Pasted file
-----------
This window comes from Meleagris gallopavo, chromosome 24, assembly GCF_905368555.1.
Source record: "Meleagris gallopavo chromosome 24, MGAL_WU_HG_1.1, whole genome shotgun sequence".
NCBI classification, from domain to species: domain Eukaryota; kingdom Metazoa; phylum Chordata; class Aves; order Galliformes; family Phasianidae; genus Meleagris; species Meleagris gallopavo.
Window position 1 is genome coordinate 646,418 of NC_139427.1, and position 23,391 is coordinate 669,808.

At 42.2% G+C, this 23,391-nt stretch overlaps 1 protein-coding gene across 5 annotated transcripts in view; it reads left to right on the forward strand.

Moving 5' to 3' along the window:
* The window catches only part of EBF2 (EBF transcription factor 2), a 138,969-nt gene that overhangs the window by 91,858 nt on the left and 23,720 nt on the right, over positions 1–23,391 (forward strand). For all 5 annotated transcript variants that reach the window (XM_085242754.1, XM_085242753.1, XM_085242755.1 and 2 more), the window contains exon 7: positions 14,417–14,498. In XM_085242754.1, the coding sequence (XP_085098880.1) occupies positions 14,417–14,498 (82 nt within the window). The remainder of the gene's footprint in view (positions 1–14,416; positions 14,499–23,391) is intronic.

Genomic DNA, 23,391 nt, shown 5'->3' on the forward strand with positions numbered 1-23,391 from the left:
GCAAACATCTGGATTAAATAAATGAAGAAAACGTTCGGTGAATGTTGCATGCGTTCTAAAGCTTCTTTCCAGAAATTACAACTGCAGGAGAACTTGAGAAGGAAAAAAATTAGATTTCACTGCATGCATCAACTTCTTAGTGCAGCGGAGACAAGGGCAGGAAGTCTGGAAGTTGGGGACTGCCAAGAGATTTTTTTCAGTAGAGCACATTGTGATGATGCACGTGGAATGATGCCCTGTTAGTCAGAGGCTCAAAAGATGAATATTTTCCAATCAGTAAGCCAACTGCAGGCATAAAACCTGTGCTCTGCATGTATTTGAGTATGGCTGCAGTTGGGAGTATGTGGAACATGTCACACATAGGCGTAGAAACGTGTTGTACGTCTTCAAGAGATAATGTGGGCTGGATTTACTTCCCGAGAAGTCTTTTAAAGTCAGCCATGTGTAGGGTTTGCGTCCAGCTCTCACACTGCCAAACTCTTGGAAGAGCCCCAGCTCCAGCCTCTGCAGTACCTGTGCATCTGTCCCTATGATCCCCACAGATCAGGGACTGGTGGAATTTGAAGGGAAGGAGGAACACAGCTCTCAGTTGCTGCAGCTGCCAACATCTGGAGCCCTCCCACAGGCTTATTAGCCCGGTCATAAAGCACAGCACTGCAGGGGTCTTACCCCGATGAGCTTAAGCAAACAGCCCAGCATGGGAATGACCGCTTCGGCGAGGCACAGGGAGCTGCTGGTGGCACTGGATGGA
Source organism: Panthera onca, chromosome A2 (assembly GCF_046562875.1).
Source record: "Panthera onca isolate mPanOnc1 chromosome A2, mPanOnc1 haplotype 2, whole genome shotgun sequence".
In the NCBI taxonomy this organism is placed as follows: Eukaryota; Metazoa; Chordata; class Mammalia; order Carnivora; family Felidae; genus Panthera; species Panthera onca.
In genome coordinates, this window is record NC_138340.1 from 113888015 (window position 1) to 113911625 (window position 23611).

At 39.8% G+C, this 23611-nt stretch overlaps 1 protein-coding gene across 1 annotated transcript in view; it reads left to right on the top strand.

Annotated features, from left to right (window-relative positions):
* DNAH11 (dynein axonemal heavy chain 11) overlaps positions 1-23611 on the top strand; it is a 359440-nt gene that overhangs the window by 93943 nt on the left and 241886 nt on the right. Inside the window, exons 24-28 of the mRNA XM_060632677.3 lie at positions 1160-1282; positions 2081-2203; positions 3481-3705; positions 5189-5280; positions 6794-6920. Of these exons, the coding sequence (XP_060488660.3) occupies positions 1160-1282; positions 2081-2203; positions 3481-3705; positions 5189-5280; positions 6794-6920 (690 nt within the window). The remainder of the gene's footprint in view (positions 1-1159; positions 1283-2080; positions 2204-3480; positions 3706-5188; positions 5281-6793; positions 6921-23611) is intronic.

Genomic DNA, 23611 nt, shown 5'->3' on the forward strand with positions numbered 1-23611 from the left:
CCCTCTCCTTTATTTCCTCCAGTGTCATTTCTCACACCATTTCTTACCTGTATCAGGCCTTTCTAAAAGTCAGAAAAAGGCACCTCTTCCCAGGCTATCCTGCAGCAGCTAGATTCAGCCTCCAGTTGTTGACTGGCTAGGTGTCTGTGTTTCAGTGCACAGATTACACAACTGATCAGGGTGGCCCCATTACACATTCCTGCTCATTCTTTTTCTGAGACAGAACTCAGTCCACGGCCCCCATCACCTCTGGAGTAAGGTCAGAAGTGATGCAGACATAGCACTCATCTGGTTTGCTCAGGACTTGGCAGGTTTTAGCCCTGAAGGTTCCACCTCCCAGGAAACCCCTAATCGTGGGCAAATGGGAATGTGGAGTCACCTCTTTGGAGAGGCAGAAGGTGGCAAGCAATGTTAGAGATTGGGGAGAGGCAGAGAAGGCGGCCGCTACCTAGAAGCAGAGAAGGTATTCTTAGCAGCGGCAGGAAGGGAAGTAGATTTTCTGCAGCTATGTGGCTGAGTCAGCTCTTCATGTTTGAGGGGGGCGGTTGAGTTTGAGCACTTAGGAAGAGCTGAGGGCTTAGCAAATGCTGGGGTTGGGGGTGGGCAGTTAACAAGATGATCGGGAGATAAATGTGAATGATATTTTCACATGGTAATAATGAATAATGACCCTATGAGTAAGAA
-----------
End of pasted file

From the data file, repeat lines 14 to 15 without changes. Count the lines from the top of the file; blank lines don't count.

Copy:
At 39.8% G+C, this 23611-nt stretch overlaps 1 protein-coding gene across 1 annotated transcript in view; it reads left to right on the top strand.

Annotated features, from left to right (window-relative positions):